The spirituality of the Roma people in the Czech Republic

  • What is…?

Spirituality: comes from the Greek ‘preunalikos’ and later from the Latin ‘spirutalis’, both of which mean ‘spiritual’. The basis of biblical spirituality, the spiritual life is the relationship with God. Spirituality is an authentic relationship which manifests itself in some way.

Revenantism: a belief in post-mortem contact with the souls of the dead and the cultural icons linked with them. In Roma literature, these revenants are referred to as ‘mulo’.

Syncretism: the convergence of religious doctrines, systems and customs into new forms of religion.

Confession: comes from the Latin verb ‘confiteri’ – to confess. In the narrower sense of the word, it indicates a public confession of faith in a legal sense.

Charismatic movement: a religious movement which came into existence in the sixties of the last century in the Anglican, Lutheran and Roman Catholic churches, and which has several features in common with the Pentecostal movement. The main characteristics include a living relationship with Jesus Christ, experience of the movement of the Holy Ghost, above all the gifts of the Ghost, which include service, the ability to teach, prophecy, healing, etc. It has a missionary orientation, and concentrates on evangelism and courses on faith.

  • Topic

Like every society when it comes into contact with another culture, the Roma culture has taken over and adapted only certain phenomena. In order that it was more acceptable for the then-medieval Christian population of Europe upon its arrival, the Roma claimed to be penitent sinners who had come from Egypt. They supplemented their stories with extracts from the Old and New Testament. Despite this, they never had it easy in Europe. Their persecution began during the period around the excommunication of one Roma group by the Paris Archbishop in 1427, and lasted almost three hundred years. The continuing mistrust of the Roma has been reflected in religious questions by, for instance, the measures of the enlightened rulers Marie Teresa and Josef II, who in decrees from 1760 to 1782 ordered that Gypsies be obliged to observe Christian rites in any way possible. This mainly involved statutory church baptisms, weddings and funerals.

Most specialists agree that usually, the Roma officially take up the religion of the society in which they live. In Europe, this means Christianity, usually Roman Catholicism. Despite this, it is difficult to speak of the acceptance of the Christian doctrine without specific Roma modifications. We can thus understand religion as a flexible socio-cultural phenomenon which reacts to the current situation in society.

Even though most Roma in the Czech Republic are Roman Catholic, this does not mean that certain specific features are not present in the spiritual life of the Roma. First of all, it must be understood that the term ‘spiritual life’ or ‘spiritual world’ does not only refer to religious life inside the church, but human forms of religion or various forms of spiritual culture in general. These include ceremonies, customs, superstitions, religious songs, and the entire complex of traditions and ideas which satisfy the spiritual needs of a person. The basic finding in this field is the fact that if the Roma take over elements of majority culture, this process takes place with a certain delay. This is why various elements of the spiritual culture of the majority were, paradoxically, retained in a more archaic and conservative form in the Roma community. It would be a real mistake to imagine that life within our territory has not left its mark on their spiritual life. Many specific features of daily ritualised life and human faith, in truth represent the roots of such practices and ideas which were to be found many years ago in the majority population. Let us recall, for example, the well-known practice of a vigil over a dead person, the belief in witches, black and white magic, etc. However, this does not mean that we should investigate Roma spirituality as something from a lost world. It is undoubtedly a peculiar and original world. Its framework includes a very strong accent on revenantism, i.e. the return from the dead of the ‘mulos’, the special function of oaths and curses, the extraordinary significance of pictures and saints, etc. The alleged laxity of the Roma regarding church attendance must in this context be compared with, for instance, the amazing number of special sacred spaces in their homes.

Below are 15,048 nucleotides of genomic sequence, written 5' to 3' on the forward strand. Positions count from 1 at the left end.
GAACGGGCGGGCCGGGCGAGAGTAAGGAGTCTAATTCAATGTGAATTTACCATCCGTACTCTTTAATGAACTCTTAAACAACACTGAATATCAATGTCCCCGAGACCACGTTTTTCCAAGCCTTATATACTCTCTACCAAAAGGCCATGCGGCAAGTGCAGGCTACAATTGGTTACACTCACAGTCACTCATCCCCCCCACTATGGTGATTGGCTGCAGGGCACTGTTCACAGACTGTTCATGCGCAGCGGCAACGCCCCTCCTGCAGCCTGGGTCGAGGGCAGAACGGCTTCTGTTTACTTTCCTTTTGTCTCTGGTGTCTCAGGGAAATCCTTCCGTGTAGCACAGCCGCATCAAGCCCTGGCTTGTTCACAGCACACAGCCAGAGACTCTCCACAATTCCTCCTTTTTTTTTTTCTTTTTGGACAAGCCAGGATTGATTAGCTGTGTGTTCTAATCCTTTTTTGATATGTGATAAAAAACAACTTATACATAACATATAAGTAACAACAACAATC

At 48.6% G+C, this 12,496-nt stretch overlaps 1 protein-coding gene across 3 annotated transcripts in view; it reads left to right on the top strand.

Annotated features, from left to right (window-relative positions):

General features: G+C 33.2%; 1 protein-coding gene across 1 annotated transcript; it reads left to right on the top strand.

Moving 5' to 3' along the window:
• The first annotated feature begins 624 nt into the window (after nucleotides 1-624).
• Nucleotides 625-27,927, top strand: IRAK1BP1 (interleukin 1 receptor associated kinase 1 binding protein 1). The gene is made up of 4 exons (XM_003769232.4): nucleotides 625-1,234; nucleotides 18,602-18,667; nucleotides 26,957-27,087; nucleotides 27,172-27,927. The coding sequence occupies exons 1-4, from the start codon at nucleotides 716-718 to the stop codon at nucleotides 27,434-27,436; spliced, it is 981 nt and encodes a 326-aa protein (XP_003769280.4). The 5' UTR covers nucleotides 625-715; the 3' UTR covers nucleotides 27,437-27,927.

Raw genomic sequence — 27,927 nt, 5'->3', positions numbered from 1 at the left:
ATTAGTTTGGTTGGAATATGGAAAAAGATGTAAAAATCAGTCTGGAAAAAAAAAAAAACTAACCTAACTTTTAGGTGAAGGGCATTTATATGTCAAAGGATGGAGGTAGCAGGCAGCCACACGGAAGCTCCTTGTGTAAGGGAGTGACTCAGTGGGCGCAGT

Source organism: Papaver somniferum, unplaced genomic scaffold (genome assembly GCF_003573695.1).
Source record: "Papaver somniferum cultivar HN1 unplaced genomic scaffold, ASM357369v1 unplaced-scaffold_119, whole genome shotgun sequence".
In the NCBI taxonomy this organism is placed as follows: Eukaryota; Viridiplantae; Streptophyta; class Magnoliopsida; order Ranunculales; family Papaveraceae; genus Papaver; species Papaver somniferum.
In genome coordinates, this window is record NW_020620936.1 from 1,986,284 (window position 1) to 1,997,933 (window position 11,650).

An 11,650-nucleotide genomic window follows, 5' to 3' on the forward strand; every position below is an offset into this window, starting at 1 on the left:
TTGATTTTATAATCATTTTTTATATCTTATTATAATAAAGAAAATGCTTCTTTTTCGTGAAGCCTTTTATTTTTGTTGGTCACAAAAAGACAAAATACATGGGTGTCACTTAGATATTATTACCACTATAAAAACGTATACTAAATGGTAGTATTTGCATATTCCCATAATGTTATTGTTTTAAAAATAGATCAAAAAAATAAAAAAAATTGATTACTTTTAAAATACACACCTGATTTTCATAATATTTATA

If we are to do justice to the current spiritual world of the Roma in the most brief and general way, then such a description would have to include terms such as ‘syncretism’, ‘adaptability’ and ‘identity’. Syncretism, because Roma have an outstanding ability to link together what we usually take to be incompatible. Adaptability, because they are extraordinarily flexible in their spiritual life. They adapt to new stimuli very flexibly (from hymns to the melodies of Michael Jackson to the extraordinary success of new religious movements in Roma communities). These factors lead to hugely widespread phenomena such as mass confession, which is unusual in majority society. This type of confession is the result of trends of the last few years.

Roma are not all the same, and there exists no single model of their spiritual culture. For the sake of explanation, I shall concentrate upon the manifestations of the faith and rituals of the Roma which are most similar to European majority faith, i.e. Christianity. For the sake of comparison, I shall cite the customs linked with two universal landmarks in human life, which are assigned a special place in perhaps every society – the death and birth of a human being. We shall see that in both cases, Christianity is placed into a specific environment in which it subsequently becomes diffused with animism and magic, thereby creating a unique system of faith and rituals which are authoritative for Roma society. In sharp contrast to this fact are the charismatic and evangelical movements. Membership in these movements offers many Roma the feeling of being chosen people, which represents a new reality within the framework of their life experience. As opposed to traditional churches, which place an emphasis upon text, education and the ability to read and write, while at the same time squeezing out any practices which they call pagan, these charismatic movements look after the emotional and psychological needs of the Roma. At the same time, they offer space for communication channels other than simply verbal (e.g. they make generous use of music) and sometimes lead the Roma away from the traditional religious environment to which most gravitate.